Looking out an early edition of one of my novels this morning took me back to my first publisher for novels, Macmillan & Co. My first book, The Comforters, published by them in 1957, came out on the same day in February that Harold Macmillan, head of the firm, became prime minister.
It was not until 1963, after his resignation from the government, that I got to know him. He was at that time writing his memoirs and was then running the firm.
My own relations with Macmillan the publishers endured many ups and downs, but I always thoroughly enjoyed my meetings with Harold Macmillan himself. He was enormously intelligent and full of humour, even when he wryly referred to himself as 'a fallen minister'.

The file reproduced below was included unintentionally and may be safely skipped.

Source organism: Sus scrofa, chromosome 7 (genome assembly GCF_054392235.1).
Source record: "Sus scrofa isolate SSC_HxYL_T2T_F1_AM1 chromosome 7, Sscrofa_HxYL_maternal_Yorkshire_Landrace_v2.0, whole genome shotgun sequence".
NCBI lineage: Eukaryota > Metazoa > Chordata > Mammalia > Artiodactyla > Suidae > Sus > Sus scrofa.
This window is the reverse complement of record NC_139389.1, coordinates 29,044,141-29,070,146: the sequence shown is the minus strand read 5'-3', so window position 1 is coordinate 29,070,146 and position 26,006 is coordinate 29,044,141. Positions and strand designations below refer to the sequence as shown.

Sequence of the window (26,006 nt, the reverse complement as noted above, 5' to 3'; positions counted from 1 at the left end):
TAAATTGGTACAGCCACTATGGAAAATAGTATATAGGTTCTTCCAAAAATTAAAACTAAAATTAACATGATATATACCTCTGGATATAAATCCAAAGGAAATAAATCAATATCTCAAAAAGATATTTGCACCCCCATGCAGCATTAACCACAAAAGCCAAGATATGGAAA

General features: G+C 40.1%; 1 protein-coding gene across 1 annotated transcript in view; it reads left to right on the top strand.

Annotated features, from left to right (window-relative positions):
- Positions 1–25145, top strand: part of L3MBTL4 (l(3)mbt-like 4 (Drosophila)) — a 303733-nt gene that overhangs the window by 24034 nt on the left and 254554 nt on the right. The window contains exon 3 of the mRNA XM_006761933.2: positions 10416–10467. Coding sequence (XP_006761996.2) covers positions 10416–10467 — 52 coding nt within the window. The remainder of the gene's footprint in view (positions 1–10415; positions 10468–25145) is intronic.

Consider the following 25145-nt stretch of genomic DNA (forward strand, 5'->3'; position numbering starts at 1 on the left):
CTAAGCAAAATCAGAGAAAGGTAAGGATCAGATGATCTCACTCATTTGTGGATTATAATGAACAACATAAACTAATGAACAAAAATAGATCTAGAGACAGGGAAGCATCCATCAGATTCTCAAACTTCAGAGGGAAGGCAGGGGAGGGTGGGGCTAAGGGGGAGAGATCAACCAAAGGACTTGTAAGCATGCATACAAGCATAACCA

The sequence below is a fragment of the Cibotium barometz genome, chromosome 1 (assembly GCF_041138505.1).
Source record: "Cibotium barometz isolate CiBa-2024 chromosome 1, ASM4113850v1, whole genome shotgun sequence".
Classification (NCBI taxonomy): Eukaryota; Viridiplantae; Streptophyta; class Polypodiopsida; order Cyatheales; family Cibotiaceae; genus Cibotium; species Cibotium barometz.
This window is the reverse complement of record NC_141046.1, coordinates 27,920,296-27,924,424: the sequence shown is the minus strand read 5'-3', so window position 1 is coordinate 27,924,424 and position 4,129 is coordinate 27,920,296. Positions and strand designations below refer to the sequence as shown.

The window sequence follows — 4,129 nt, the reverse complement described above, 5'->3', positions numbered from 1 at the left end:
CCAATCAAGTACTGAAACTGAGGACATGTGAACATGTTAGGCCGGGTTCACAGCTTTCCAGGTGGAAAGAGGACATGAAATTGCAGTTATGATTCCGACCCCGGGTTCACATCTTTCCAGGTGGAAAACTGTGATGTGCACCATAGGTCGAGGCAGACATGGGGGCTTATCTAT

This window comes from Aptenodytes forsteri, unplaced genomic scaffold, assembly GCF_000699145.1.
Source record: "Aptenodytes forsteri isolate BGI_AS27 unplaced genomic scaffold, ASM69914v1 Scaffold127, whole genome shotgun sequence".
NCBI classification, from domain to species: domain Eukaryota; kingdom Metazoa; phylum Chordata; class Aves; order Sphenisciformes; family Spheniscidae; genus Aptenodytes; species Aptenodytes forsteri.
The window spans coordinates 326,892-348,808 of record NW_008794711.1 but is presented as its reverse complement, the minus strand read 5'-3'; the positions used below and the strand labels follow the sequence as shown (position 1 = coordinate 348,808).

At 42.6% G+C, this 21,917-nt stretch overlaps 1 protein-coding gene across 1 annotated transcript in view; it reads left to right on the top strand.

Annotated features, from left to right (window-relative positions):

I remember I once had to meet him somewhere in London and was holding the Evening Standard, which I had bought on the way. Harold pointed to the picture on the front page. It was of Nikita Khrushchev, now also out of office, casting his vote in one of their so-called elections. 'Just look at him,' said Harold. 'How well they've turned him out. A smart coat, a good hat ... My government never gave me a good